I just watched a webinar on non-invasive bio-imaging as a way to detect and track disease, which gave me a sense of the way tech progresses in the medical field and makes for a positive counterpoint to my views on medical IoT, at least as envisioned in much of our industry. The webinar, on new approaches to in-vivo imaging was hosted by Science magazine and sponsored by Perkin Elmer (remember those guys?). Presenters were Christopher Contag, Professor in Pediatrics, Radiology and much more at Stanford and Anna Moore, Professor in Radiology and much more at Harvard Medical School. A lot of the focus was around detection and treatment of cancers so I’ll stick to what I learned there, though there was also mention of application to diseases like diabetes.
Cancer is still a very challenging disease, both in detection and therapy. As we live longer and avoid what earlier might have killed us for other reasons, cancer becomes more prominent as a cause of death. Detection is hampered by the fact that current methods find possible tumors at a quite late stage (grown to as many as 1 billion cells), and remedial action such as excision always leaves the possibility of some residual cancer cells around the periphery of the surgery which then go on to metastasize. A sobering fact mentioned in the webinar is that 90% of cancer-related deaths are due to metastasis, not to the original cancer.
For imaging, one goal is to get to much earlier detection, when a tumor has grown to as little as 1000 cells. This gives a better chance of micro-targeting the tumor, not just in where it is but also in cell biology. Some suggested methods for detection are use of photoluminescence (uptake of luminescent compounds in cancerous cells which can then be detected from outside the body), to the use of optical imaging (either from outside or through endoscopy) in short-wave IR (~1.5um) with carbon nanotubes. Imaging helps not only in detection but also in tracking progress in response to therapies. Wearables could also help here in counting tumor cells circulating through the vascular system which can contribute to metastasis.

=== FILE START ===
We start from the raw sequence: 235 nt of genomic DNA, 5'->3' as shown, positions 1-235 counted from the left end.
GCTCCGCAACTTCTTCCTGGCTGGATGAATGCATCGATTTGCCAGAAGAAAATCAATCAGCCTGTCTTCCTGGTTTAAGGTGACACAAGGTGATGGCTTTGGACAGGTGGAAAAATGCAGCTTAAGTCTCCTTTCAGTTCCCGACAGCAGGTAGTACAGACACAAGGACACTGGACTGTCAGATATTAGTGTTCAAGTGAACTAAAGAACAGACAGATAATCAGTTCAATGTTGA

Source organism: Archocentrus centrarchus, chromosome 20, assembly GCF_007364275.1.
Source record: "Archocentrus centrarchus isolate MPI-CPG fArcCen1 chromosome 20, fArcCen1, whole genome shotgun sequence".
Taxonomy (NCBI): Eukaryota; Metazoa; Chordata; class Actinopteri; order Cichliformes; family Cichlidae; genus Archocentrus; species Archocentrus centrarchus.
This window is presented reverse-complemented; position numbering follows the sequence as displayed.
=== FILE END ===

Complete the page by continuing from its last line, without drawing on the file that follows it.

Another practical and possibly near term advance in imaging is in use of complementary imaging techniques to confirm diagnoses. A known problem with mammography is the rate of false positives, leading in some cases to unnecessary surgery, since X-rays cannot easily distinguish between tumors and fibrous tissue. One method that has been shown to be very complementary is optical imaging of hemoglobin concentration in the breast, combined with X-ray data. Fibrous tissue showing as a potential tumor in an X-ray does not show in the optical view and can be ruled out as cancerous (because blood concentrates around a growing tumor but not around fibrous tissue).
Finally, remember that point about surgery leaving a residue of cancerous cells too small for the surgeon to detect? Surgical tools for excision could be supported by cancer-detecting microscopes with resolution down to 1um, helping surgeons be much more accurate in eliminating margins of tumors around the main excision. Advanced laser-based surgical tools could micro-target these margins, based on this microscopy.
So where does this leave semiconductor and system design? First, any development would need to be in partnership with experts in the field, like GE or Perkin Elmer. Given that, suppport for imaging at specialized wavelengths, new and more portable methods for tomography combining X-ray or other sources and light images, wearables counting circulating tumor cells, creative combinations of microscopy and laser surgery – these are all possibilities and, once proven, many of these will be fairly high demand solutions. Where successful, these will certainly have more lasting value than counting how many times you stood up today.